Have moved my way through a selection of black teas and a few Oolongs. My plan has been to work my way through the different tea growing regions while covering a bit of history as I go. All along I’ve known that I would eventually get to China, but wanted to delay it as long as possible. I eased into green teas very slowly and I’d like to do the same here by talking about some milder ones.
The most important thing to remember is that while black tea needs to be prepared with boiling water, green tea is much more delicate and needs lower temperatures. The best thing to have if you’re going to drink green tea is a kettle that the temperature can be specified. The easiest thing to do if you don’t have such a contraption is to put a bit of cold water in the bottom of the teapot before the boiling water. Only after the water has cooled a bit, should you add the green tea. It’s not very scientific. And if you’re accustomed to really hot tea, you might not like the slightly less hot green alternative.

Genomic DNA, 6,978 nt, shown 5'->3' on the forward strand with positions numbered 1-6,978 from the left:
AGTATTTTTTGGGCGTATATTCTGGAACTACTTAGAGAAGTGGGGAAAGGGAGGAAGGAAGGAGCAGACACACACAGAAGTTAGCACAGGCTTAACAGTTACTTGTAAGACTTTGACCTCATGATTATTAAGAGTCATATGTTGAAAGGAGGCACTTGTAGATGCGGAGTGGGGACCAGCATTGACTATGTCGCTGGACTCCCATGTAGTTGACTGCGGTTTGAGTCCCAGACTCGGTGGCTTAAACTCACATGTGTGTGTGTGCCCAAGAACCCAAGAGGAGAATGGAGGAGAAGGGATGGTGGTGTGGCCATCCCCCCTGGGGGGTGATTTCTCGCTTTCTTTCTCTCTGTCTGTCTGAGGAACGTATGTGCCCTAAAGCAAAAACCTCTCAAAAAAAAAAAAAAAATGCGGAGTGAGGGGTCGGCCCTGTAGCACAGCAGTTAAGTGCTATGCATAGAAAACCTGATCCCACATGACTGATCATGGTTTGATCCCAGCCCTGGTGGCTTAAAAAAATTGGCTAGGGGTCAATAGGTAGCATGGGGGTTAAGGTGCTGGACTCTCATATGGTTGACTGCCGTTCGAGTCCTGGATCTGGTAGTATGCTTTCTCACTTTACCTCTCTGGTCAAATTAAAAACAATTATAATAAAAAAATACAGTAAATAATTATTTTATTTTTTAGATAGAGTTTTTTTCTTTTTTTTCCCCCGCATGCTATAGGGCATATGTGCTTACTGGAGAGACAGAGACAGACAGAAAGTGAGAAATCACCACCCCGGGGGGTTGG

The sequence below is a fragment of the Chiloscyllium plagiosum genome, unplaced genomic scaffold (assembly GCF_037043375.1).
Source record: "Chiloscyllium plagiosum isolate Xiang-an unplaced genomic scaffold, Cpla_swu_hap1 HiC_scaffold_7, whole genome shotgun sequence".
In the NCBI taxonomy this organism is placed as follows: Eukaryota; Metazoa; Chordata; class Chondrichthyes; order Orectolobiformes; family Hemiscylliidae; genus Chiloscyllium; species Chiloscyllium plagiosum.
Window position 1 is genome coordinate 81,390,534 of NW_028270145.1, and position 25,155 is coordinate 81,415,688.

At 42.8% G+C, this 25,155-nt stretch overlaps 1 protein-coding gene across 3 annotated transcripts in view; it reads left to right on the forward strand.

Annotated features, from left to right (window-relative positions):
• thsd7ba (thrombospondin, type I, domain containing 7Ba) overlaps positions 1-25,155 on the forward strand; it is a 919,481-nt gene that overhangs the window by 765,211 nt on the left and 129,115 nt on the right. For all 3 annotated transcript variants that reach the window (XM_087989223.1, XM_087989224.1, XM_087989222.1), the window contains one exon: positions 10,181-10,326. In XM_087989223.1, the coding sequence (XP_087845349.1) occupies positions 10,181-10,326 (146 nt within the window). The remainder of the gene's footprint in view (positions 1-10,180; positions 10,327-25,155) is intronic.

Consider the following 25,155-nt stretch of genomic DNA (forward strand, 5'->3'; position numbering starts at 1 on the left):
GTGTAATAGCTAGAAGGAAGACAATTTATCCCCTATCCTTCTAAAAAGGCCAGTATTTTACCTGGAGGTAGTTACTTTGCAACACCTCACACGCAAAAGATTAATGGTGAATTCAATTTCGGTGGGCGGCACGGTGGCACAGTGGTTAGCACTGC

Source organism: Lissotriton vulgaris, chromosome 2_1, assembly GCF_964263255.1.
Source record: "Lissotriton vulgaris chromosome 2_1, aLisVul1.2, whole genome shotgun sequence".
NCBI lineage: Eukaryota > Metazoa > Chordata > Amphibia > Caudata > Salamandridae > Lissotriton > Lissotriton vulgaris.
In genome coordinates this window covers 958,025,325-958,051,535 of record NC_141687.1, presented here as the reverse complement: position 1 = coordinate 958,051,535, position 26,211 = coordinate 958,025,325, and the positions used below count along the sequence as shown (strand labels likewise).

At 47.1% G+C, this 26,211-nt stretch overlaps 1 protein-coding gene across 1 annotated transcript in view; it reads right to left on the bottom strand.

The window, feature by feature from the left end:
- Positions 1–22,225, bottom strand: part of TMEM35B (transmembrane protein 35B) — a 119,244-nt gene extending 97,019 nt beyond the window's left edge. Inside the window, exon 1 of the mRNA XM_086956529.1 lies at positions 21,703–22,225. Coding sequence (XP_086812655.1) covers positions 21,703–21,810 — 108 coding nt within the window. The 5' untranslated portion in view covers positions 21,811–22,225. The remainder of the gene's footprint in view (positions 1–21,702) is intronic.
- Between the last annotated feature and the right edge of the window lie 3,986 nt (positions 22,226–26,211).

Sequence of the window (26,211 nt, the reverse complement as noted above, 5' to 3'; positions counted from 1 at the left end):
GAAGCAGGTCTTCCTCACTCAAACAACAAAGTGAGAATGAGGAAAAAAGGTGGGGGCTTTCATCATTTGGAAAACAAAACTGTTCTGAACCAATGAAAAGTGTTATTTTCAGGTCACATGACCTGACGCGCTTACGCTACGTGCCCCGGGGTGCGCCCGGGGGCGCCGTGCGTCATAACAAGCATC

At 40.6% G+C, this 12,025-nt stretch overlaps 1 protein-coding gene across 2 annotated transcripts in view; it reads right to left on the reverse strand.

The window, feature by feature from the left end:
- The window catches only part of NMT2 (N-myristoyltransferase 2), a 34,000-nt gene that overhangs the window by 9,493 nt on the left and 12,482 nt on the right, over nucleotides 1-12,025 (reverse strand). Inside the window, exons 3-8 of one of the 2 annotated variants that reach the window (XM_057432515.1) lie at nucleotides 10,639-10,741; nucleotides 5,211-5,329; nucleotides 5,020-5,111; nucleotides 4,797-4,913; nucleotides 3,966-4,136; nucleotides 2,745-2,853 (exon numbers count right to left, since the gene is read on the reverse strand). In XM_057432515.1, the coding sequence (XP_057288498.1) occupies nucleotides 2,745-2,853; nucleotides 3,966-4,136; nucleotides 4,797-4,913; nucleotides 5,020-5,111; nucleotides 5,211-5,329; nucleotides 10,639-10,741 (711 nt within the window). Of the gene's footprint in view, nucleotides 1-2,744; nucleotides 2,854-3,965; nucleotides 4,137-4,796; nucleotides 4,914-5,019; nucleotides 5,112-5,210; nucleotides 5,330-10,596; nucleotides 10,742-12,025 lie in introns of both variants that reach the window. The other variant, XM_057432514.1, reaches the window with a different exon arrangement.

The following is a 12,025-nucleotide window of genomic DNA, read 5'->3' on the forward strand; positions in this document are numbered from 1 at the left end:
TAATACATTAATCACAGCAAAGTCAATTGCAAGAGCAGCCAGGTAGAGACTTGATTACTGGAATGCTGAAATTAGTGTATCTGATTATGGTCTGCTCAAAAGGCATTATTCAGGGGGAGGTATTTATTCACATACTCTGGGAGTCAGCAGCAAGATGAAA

I want to go into more detail about green tea preparation in another post, but the last thing I’ll say is this: if you really want the full loose leaf experience, use a glass tea pot where you can watch the green leaves unfold and expand while coloring the water. If you’re sharing tea with another person, it can be as entertaining as watching the shades of a sunset or finding shapes in the clouds.
I’ll continue to include some history and trivia as I sample different teas from different regions of China and Japan. As always, please ask any questions that might come up. So far, the dialogue is what I’m enjoying the most.